Nanosphere lithography (NSL) is a simple, inexpensive, high-throughput, alternative routine for creating periodic nanostructure arrays. However, most of the sphere templates that were reported in previous literature have shown a well-ordered arrangement of nanospheres only in a small area of domain, which makes it difficult to create large-area nanoscale array patterns. Nick Wu’s group at West Virginia University recently improved the nanosphere lithography method and demonstrated a low-cost, high-throughput, high-resolution technique for fabrication of large-area (wafer-scale), high-quality nanostructure array patterns with controlled feature size, shape and pitch. They have combined the nanosphere lithography technique with electrodeposition processing to devise a facile nanopatterning approach. By utilizing this approach, they have fabricated a nanowell polypyrrole array pattern and a gold nanohemisphere array pattern. This work was recently published in Nanotechnology.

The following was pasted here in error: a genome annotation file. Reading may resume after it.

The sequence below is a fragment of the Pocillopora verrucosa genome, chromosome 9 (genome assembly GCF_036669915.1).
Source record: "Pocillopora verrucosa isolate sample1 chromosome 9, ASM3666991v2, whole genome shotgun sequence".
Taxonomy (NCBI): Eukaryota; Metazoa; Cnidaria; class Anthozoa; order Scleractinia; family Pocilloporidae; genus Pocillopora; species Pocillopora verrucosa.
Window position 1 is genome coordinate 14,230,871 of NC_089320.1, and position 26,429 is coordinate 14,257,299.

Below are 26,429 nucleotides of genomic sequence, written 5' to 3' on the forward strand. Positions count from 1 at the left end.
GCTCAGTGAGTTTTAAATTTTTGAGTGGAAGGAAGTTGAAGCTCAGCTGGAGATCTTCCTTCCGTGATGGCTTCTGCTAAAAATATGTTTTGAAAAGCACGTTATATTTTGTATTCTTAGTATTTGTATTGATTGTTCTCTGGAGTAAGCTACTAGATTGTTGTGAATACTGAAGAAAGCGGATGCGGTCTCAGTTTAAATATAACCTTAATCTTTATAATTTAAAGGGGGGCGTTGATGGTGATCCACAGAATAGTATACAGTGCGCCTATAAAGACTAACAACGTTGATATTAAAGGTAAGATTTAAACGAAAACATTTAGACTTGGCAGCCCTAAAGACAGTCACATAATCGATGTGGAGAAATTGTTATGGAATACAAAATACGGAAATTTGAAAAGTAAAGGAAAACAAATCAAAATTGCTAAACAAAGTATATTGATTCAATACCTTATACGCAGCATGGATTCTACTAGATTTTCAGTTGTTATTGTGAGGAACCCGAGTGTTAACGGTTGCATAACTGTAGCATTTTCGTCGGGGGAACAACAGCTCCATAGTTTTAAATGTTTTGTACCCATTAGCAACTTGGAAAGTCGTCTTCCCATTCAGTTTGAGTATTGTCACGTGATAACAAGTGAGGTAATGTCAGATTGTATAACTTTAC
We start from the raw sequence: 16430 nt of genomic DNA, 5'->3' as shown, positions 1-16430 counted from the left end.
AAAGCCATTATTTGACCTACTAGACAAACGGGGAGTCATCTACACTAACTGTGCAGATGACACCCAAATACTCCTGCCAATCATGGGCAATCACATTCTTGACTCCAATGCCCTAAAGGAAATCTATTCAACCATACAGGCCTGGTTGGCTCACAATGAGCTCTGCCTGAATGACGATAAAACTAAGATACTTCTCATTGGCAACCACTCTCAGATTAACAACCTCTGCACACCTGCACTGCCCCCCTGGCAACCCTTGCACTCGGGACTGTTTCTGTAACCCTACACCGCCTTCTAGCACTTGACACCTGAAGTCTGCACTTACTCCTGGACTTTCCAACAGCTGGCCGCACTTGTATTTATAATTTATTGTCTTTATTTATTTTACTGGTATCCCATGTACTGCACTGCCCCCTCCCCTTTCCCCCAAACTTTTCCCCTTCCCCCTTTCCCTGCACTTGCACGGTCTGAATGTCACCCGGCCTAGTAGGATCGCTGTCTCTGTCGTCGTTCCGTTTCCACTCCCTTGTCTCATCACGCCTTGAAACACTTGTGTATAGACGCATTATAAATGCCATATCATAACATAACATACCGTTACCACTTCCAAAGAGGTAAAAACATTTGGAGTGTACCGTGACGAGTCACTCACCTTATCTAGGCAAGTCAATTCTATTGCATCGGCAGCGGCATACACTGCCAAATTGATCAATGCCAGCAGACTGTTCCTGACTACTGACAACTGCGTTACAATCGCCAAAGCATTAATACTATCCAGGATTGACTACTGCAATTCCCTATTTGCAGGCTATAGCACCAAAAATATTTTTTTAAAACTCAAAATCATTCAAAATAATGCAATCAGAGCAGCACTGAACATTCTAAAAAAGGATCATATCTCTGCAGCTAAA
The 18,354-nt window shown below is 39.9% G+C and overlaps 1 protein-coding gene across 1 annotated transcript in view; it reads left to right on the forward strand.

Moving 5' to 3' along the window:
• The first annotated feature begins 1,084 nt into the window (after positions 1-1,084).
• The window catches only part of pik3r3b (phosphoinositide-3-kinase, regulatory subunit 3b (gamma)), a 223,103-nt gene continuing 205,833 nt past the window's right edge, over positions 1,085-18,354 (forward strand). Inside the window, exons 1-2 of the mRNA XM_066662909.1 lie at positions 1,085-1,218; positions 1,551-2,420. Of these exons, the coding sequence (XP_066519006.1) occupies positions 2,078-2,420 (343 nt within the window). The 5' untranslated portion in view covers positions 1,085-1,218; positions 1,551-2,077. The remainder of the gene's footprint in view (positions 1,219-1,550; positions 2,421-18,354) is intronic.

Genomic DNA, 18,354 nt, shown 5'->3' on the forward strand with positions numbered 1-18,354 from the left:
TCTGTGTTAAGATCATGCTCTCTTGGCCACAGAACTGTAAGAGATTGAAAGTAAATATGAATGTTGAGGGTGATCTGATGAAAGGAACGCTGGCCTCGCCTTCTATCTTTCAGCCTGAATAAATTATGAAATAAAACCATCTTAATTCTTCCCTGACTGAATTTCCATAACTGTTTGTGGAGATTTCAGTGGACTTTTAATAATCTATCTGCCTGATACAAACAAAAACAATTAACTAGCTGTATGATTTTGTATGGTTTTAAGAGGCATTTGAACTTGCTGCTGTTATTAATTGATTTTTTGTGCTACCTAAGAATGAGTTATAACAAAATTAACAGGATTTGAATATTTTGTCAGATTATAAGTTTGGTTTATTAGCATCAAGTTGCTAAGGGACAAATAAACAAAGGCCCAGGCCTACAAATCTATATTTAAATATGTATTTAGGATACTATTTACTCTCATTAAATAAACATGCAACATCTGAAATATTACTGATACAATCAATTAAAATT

Their nanopatterning approach can be extensively used for nanodevice fabrication. They have demonstrated that the fabricated pattern can function as a nanoelectrode array (NEA). NEAs attract a lot of attention because they bring intriguing benefits over conventional macroelectrodes, including enhanced mass transport, lowered detection limit, improved signal-to-noise ratio, increased temporal resolution and the ability to make spatially resolved chemical measurements.